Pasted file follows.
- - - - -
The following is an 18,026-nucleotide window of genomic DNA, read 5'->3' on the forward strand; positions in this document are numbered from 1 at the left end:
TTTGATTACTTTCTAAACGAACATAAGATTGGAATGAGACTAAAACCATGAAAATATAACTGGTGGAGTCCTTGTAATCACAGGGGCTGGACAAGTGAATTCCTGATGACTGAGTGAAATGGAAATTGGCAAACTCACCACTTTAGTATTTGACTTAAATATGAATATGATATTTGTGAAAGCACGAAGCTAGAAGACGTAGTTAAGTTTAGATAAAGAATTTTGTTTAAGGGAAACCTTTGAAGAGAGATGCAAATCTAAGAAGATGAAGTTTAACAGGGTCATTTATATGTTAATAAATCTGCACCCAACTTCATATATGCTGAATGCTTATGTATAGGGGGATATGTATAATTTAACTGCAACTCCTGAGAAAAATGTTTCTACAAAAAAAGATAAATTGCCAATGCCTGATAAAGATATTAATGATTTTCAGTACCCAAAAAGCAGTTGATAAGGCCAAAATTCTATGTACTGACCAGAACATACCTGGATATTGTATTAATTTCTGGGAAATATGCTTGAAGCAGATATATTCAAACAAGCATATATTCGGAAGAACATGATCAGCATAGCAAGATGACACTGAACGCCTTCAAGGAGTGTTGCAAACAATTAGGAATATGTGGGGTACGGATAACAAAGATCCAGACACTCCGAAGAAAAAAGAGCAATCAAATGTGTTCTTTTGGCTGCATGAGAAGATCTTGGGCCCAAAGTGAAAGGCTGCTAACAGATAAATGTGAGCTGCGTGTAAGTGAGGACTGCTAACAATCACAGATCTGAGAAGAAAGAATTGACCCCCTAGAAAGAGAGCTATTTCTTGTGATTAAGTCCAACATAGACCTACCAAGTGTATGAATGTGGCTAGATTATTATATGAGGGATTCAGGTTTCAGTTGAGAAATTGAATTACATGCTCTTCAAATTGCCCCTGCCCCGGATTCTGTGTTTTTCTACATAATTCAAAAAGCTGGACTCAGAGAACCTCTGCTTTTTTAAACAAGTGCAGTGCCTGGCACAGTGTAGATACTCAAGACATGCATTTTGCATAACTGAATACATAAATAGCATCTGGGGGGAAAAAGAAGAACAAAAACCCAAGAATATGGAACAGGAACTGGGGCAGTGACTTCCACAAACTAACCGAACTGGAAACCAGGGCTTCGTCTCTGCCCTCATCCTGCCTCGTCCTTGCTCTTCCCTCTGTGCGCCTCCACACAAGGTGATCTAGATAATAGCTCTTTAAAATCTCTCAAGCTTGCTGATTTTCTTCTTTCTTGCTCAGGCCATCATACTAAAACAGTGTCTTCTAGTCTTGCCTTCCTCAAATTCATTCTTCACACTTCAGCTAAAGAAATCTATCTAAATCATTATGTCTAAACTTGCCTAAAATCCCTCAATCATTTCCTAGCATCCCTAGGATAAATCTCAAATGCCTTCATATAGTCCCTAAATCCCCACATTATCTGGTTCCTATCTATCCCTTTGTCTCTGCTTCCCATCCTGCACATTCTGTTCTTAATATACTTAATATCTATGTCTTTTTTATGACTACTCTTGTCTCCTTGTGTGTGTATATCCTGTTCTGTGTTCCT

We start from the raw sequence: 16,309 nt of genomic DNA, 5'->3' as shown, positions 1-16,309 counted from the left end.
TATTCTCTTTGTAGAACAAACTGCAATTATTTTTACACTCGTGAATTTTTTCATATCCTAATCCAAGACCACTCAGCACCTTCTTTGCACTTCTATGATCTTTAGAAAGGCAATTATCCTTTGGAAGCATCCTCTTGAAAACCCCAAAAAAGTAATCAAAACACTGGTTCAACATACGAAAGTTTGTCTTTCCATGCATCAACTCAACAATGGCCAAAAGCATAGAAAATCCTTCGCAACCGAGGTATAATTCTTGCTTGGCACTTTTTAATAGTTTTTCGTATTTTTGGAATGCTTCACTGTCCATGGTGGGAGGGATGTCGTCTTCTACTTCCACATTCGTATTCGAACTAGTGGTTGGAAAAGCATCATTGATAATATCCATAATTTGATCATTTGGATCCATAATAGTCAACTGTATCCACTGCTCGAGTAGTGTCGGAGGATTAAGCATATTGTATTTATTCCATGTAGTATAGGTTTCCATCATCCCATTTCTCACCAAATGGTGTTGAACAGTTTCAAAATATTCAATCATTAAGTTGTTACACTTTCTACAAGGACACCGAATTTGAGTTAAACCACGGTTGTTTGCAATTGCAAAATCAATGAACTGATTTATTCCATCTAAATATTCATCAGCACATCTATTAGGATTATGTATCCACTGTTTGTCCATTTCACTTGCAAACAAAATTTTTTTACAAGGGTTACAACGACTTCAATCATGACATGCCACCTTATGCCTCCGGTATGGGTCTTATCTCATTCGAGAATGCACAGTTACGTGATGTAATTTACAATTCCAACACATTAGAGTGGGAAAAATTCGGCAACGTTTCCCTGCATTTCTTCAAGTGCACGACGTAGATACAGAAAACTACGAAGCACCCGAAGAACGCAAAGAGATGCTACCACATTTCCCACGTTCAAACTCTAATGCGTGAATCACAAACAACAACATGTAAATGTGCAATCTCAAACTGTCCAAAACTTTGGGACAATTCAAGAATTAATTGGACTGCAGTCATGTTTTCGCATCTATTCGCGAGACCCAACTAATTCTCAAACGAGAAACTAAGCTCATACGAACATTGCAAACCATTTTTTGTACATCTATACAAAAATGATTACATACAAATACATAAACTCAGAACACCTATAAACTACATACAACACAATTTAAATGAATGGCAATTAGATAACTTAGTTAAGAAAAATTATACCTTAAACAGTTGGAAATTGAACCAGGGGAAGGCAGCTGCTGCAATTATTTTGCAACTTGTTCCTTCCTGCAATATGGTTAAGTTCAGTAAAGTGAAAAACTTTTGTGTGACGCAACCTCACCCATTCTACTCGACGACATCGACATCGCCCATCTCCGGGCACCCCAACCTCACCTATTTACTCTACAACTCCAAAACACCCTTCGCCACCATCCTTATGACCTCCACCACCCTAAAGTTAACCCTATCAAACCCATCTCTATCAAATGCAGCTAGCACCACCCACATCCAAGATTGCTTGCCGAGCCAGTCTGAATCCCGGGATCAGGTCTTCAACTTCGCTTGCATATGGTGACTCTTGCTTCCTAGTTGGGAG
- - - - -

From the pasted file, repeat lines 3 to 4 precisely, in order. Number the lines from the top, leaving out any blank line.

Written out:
We start from the raw sequence: 16,309 nt of genomic DNA, 5'->3' as shown, positions 1-16,309 counted from the left end.
TATTCTCTTTGTAGAACAAACTGCAATTATTTTTACACTCGTGAATTTTTTCATATCCTAATCCAAGACCACTCAGCACCTTCTTTGCACTTCTATGATCTTTAGAAAGGCAATTATCCTTTGGAAGCATCCTCTTGAAAACCCCAAAAAAGTAATCAAAACACTGGTTCAACATACGAAAGTTTGTCTTTCCATGCATCAACTCAACAATGGCCAAAAGCATAGAAAATCCTTCGCAACCGAGGTATAATTCTTGCTTGGCACTTTTTAATAGTTTTTCGTATTTTTGGAATGCTTCACTGTCCATGGTGGGAGGGATGTCGTCTTCTACTTCCACATTCGTATTCGAACTAGTGGTTGGAAAAGCATCATTGATAATATCCATAATTTGATCATTTGGATCCATAATAGTCAACTGTATCCACTGCTCGAGTAGTGTCGGAGGATTAAGCATATTGTATTTATTCCATGTAGTATAGGTTTCCATCATCCCATTTCTCACCAAATGGTGTTGAACAGTTTCAAAATATTCAATCATTAAGTTGTTACACTTTCTACAAGGACACCGAATTTGAGTTAAACCACGGTTGTTTGCAATTGCAAAATCAATGAACTGATTTATTCCATCTAAATATTCATCAGCACATCTATTAGGATTATGTATCCACTGTTTGTCCATTTCACTTGCAAACAAAATTTTTTTACAAGGGTTACAACGACTTCAATCATGACATGCCACCTTATGCCTCCGGTATGGGTCTTATCTCATTCGAGAATGCACAGTTACGTGATGTAATTTACAATTCCAACACATTAGAGTGGGAAAAATTCGGCAACGTTTCCCTGCATTTCTTCAAGTGCACGACGTAGATACAGAAAACTACGAAGCACCCGAAGAACGCAAAGAGATGCTACCACATTTCCCACGTTCAAACTCTAATGCGTGAATCACAAACAACAACATGTAAATGTGCAATCTCAAACTGTCCAAAACTTTGGGACAATTCAAGAATTAATTGGACTGCAGTCATGTTTTCGCATCTATTCGCGAGACCCAACTAATTCTCAAACGAGAAACTAAGCTCATACGAACATTGCAAACCATTTTTTGTACATCTATACAAAAATGATTACATACAAATACATAAACTCAGAACACCTATAAACTACATACAACACAATTTAAATGAATGGCAATTAGATAACTTAGTTAAGAAAAATTATACCTTAAACAGTTGGAAATTGAACCAGGGGAAGGCAGCTGCTGCAATTATTTTGCAACTTGTTCCTTCCTGCAATATGGTTAAGTTCAGTAAAGTGAAAAACTTTTGTGTGACGCAACCTCACCCATTCTACTCGACGACATCGACATCGCCCATCTCCGGGCACCCCAACCTCACCTATTTACTCTACAACTCCAAAACACCCTTCGCCACCATCCTTATGACCTCCACCACCCTAAAGTTAACCCTATCAAACCCATCTCTATCAAATGCAGCTAGCACCACCCACATCCAAGATTGCTTGCCGAGCCAGTCTGAATCCCGGGATCAGGTCTTCAACTTCGCTTGCATATGGTGACTCTTGCTTCCTAGTTGGGAG